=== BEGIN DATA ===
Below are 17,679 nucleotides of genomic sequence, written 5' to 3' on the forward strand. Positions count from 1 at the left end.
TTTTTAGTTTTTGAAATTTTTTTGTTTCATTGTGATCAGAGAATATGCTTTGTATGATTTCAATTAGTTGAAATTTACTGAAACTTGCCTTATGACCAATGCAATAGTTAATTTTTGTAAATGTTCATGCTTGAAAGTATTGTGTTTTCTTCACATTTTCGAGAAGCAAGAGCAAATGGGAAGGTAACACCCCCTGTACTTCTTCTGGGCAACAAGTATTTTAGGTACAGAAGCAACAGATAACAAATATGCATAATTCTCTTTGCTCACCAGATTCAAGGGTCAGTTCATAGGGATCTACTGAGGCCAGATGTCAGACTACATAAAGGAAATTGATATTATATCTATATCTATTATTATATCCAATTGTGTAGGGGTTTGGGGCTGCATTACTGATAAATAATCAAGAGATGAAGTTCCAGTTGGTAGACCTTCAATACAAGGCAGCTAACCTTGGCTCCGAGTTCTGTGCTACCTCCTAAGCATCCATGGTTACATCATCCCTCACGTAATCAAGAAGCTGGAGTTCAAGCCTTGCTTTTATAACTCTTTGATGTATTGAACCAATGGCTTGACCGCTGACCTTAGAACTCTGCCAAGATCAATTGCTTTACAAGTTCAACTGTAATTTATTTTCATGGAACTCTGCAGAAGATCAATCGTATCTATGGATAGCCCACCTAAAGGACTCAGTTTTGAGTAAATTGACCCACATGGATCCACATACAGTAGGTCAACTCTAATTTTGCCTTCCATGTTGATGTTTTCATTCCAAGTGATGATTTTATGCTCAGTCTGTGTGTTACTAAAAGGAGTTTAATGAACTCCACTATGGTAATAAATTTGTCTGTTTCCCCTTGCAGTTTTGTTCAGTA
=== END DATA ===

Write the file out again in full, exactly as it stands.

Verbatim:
Below are 17,679 nucleotides of genomic sequence, written 5' to 3' on the forward strand. Positions count from 1 at the left end.
TTTTTAGTTTTTGAAATTTTTTTGTTTCATTGTGATCAGAGAATATGCTTTGTATGATTTCAATTAGTTGAAATTTACTGAAACTTGCCTTATGACCAATGCAATAGTTAATTTTTGTAAATGTTCATGCTTGAAAGTATTGTGTTTTCTTCACATTTTCGAGAAGCAAGAGCAAATGGGAAGGTAACACCCCCTGTACTTCTTCTGGGCAACAAGTATTTTAGGTACAGAAGCAACAGATAACAAATATGCATAATTCTCTTTGCTCACCAGATTCAAGGGTCAGTTCATAGGGATCTACTGAGGCCAGATGTCAGACTACATAAAGGAAATTGATATTATATCTATATCTATTATTATATCCAATTGTGTAGGGGTTTGGGGCTGCATTACTGATAAATAATCAAGAGATGAAGTTCCAGTTGGTAGACCTTCAATACAAGGCAGCTAACCTTGGCTCCGAGTTCTGTGCTACCTCCTAAGCATCCATGGTTACATCATCCCTCACGTAATCAAGAAGCTGGAGTTCAAGCCTTGCTTTTATAACTCTTTGATGTATTGAACCAATGGCTTGACCGCTGACCTTAGAACTCTGCCAAGATCAATTGCTTTACAAGTTCAACTGTAATTTATTTTCATGGAACTCTGCAGAAGATCAATCGTATCTATGGATAGCCCACCTAAAGGACTCAGTTTTGAGTAAATTGACCCACATGGATCCACATACAGTAGGTCAACTCTAATTTTGCCTTCCATGTTGATGTTTTCATTCCAAGTGATGATTTTATGCTCAGTCTGTGTGTTACTAAAAGGAGTTTAATGAACTCCACTATGGTAATAAATTTGTCTGTTTCCCCTTGCAGTTTTGTTCAGTA